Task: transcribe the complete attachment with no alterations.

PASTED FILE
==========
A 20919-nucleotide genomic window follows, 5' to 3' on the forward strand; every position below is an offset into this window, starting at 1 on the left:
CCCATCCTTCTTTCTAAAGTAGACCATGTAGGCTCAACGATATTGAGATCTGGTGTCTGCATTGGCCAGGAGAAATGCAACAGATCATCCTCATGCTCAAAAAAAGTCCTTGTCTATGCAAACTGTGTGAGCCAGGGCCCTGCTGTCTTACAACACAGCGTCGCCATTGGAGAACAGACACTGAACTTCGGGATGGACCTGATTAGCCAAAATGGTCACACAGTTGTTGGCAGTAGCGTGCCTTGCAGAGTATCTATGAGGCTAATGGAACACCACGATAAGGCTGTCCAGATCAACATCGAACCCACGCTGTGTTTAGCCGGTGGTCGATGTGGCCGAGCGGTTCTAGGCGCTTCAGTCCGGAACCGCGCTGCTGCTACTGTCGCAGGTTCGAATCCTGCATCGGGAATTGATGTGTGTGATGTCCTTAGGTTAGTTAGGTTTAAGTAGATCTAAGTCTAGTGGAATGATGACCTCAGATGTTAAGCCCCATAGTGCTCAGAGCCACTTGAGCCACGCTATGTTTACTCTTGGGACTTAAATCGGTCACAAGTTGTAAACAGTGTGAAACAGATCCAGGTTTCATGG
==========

A 20919-nucleotide genomic window follows, 5' to 3' on the forward strand; every position below is an offset into this window, starting at 1 on the left:
CCCATCCTTCTTTCTAAAGTAGACCATGTAGGCTCAACGATATTGAGATCTGGTGTCTGCATTGGCCAGGAGAAATGCAACAGATCATCCTCATGCTCAAAAAAAGTCCTTGTCTATGCAAACTGTGTGAGCCAGGGCCCTGCTGTCTTACAACACAGCGTCGCCATTGGAGAACAGACACTGAACTTCGGGATGGACCTGATTAGCCAAAATGGTCACACAGTTGTTGGCAGTAGCGTGCCTTGCAGAGTATCTATGAGGCTAATGGAACACCACGATAAGGCTGTCCAGATCAACATCGAACCCACGCTGTGTTTAGCCGGTGGTCGATGTGGCCGAGCGGTTCTAGGCGCTTCAGTCCGGAACCGCGCTGCTGCTACTGTCGCAGGTTCGAATCCTGCATCGGGAATTGATGTGTGTGATGTCCTTAGGTTAGTTAGGTTTAAGTAGATCTAAGTCTAGTGGAATGATGACCTCAGATGTTAAGCCCCATAGTGCTCAGAGCCACTTGAGCCACGCTATGTTTACTCTTGGGACTTAAATCGGTCACAAGTTGTAAACAGTGTGAAACAGATCCAGGTTTCATGG